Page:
[nSLUG] Debian X server help.
dteed at artistic.ca
Thu Mar 4 18:44:00 AST 2004
On Thu, 4 Mar 2004, Bill Davidson wrote:
> On March 3, 2004 07:59 am, Donald Teed wrote:
> > Core packages are not updated until there is a new version of
> > Slackware, unlike other distros where they do consider updating
> > core parts and they will do so to support a wide variety of
> > software packages.
> This is wrong.
There are updates to the entire system available to Slackware
while not upgrading to the next version?
> Besides, earlier you wrote:
> > Sure you can manually compile your own base level of
> > gcc, libc and friends, but you run the risk of an unknown
> > number of applications breaking.
> So, uhh, slackware is bad because you say they don't upgrade libc (which is
> false anyway), but upgrading libc will risk breaking unknown applications...
> Which is it? Do you mean that when you upgrade your libc via Debian or RH
> package managers they also upgrade everything linked against libc? I don't
> think so, that would be "an upgrade of the OS itself", basically everything
> except the kernel and init. Oh I get it, the package managers are magic.
I didn't see any updates to libc in the time frame I was working on it,
which means it is about 20x less frequently updated than
Gentoo, to name the opposite extreme.
I mentioned upgrading via manual non-Slackware sources as
a way to attempt to resolve problems like the ones I
encountered with Gnumeric, evolution, ogle, and one ICQ
client I no longer recall. I was not talking about the
OS's updates in that context.
I don't know for certain about Debian's level of package
management, but yes Gentoo is capable of doing a deep
emerge to recompile everything against the current libs.
So I guess gentoo is magic. It wasn't what I was referring
to originally, but I thought I'd answer your jest anyway.
In the emerge help:
--deep (-D short option)
When used in conjunction with --update, this flag forces emerge
to consider the entire dependency tree of packages, instead of
checking only the immediate dependencies of the packages. As an
example, this catches updates in libraries that are not directly
listed in the dependencies of a package.
> Nothing to be sorry about. I use Debian on my desktop at work, and admin
> Debian and RH servers. I use Slackware on my home system because I like it,
> it works for me, and it works the way I like it to. It's not a question of
> it being my fave, though. What I don't understand is your antipathy to it.
> I'm sorry you had a negative experience with it, but your experience really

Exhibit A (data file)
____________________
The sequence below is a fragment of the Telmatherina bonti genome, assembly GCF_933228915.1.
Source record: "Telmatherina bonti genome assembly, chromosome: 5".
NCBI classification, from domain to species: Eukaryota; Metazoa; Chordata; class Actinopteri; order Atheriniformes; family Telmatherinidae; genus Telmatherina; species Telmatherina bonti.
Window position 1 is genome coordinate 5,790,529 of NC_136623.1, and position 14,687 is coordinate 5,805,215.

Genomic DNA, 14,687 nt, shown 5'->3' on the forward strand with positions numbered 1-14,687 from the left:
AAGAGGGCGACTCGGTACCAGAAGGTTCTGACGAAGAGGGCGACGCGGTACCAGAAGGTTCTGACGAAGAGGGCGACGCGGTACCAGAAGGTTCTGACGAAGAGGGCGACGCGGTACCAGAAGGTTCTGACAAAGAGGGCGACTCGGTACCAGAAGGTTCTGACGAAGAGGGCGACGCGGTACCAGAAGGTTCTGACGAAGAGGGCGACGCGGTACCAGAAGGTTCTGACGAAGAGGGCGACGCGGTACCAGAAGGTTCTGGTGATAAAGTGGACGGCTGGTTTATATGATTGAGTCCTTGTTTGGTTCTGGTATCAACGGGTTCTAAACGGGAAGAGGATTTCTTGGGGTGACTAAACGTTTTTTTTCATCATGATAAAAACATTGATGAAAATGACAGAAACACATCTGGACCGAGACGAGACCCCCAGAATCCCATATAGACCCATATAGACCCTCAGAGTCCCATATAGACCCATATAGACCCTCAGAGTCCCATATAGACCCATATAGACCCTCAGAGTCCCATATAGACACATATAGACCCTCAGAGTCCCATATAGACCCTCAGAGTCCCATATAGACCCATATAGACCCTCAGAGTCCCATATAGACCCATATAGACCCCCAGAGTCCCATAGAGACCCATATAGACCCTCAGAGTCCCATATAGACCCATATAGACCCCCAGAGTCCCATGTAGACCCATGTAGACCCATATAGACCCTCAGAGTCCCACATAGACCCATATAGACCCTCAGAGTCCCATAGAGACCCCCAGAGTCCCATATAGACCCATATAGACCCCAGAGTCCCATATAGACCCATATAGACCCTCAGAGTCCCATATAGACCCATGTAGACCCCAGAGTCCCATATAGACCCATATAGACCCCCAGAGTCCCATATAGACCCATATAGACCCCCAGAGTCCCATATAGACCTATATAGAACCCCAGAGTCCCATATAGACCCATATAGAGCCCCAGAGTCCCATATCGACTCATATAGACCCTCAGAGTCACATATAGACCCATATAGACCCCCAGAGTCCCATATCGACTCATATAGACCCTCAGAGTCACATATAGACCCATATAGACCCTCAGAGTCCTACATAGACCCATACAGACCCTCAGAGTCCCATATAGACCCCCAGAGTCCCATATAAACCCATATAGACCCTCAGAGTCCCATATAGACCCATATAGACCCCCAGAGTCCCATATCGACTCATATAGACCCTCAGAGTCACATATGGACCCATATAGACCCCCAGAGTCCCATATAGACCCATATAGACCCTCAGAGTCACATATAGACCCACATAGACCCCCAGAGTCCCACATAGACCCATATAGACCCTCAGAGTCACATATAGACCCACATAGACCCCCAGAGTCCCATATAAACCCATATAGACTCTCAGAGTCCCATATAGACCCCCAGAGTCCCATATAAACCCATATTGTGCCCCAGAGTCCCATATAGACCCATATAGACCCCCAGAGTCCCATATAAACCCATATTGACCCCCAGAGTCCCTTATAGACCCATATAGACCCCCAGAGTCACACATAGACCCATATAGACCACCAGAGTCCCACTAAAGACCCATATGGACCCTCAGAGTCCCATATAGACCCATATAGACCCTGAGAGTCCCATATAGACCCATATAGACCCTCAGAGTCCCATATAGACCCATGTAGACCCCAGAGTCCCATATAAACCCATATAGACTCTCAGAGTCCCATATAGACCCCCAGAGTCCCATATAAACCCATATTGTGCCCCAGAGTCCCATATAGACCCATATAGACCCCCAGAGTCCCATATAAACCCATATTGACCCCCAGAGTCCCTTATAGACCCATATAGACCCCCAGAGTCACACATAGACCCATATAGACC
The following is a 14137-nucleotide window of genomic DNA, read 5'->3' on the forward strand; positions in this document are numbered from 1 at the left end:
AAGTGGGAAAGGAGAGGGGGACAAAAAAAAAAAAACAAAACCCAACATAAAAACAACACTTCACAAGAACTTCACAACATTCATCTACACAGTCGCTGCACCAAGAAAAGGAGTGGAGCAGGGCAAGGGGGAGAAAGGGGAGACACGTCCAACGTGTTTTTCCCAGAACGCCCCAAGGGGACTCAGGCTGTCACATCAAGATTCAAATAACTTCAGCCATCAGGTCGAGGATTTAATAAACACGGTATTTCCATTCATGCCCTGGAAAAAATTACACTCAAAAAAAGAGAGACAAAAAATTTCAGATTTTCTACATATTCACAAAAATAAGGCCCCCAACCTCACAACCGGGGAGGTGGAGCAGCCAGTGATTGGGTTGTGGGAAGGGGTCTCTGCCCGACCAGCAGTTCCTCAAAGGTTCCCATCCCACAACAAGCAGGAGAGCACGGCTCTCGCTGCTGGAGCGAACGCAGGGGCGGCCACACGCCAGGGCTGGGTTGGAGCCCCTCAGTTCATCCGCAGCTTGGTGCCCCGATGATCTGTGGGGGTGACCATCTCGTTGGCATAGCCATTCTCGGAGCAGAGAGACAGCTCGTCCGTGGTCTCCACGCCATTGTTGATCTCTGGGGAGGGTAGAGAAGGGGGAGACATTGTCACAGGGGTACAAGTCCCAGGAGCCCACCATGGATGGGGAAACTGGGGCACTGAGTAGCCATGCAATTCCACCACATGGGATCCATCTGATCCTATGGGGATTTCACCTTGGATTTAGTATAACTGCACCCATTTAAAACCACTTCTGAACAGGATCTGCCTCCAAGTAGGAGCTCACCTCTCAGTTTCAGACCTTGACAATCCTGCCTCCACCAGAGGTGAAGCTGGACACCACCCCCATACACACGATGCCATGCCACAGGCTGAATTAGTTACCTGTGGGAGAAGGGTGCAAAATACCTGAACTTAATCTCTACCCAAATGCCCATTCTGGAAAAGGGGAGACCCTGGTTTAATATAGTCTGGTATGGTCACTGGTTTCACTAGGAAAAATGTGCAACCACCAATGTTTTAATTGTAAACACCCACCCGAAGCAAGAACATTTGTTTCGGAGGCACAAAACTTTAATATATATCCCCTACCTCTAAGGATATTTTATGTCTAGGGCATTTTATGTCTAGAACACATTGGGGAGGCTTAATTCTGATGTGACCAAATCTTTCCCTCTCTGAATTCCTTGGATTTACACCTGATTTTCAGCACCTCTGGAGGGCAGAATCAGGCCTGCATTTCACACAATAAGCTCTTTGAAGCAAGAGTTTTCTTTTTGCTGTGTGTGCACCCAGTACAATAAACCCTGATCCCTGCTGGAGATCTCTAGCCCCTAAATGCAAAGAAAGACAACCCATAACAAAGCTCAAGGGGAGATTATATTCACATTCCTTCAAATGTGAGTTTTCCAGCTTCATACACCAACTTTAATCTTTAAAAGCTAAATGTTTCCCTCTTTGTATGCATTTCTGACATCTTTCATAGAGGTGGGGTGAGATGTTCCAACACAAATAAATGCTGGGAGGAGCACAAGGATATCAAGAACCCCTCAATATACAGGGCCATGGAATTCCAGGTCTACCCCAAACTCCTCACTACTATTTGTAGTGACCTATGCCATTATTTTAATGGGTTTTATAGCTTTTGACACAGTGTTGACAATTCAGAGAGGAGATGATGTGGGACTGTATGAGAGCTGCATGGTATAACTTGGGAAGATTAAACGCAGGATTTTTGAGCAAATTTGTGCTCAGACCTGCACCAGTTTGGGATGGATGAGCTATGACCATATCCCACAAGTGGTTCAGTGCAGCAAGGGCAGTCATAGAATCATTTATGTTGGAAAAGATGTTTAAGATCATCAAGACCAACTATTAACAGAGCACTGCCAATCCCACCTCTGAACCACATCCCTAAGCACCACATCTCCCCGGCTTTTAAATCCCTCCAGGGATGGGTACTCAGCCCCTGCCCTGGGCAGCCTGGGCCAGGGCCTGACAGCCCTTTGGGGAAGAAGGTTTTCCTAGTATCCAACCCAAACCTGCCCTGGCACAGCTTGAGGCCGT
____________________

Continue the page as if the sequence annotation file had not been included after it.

> doesn't mesh with mine. In fact, my worst experiences with linux have been
> with various RedHat releases, especially when they foisted beta software on
> unsuspecting users.
Can't disagree with that on Redhat. Providing modperl in
Redhat 9 that can't even pass the "Hello World" test.
No QA to speak of there. I think they must really depend
on beta testers to catch it all.
> I'm really not trying to be bloody-minded here. I have tried to make two
> points in this thread: the first was meant to be informative and humorous,
> pointing out that slackware has facilities for automatic, network-based
> package management (installs, updates etc) which are at least as difficult as
> apt-get and friends.
I don't know what you are saying here. At least as difficult
doesn't provide any feature. However the package management
is non-existant when the packages are not from Slack, and
that happens very often. As well, the package management
tells one nothing about dependancies. You find them
out by trying it out. That isn't package management.
> The second was simply that installing evolution on
> slackware is not impossible, although I could not try your particular data
> point (evo 1.4 on slak 9.0). I freely admit it is more difficult than it
> ought to be, but I would apportion at least 50% of the blame to ximian.
Again, Evolution was just a good example of something I
couldn't resolve. There were others.
> > One man Linux distros just can't cover the ground of
> > rich application support.
> Yes, we need more enterprise-level linux distros, stuff built by corporations
> for corporations. We need more companies like IBM, Novell, and Microsoft
> building this stuff for us instead of garage-based hacker individuals. Why,
> I heard of one project where some Finnish grad student tried to build his own
> unix-like kernel! Would you bet your company's future on software like that?
This doesn't not describe Debian, Gentoo, FreeBSD and others.
Even Linus doesn't maintain the kernel by himself anymore.
The Wright Brothers designed and built the first airplane.
Two guys. More sophisticated designs with greater capabilities
took more and more people to make it happen. It is the
same with OS and software. One person projects have limits
on what that person can achieve.
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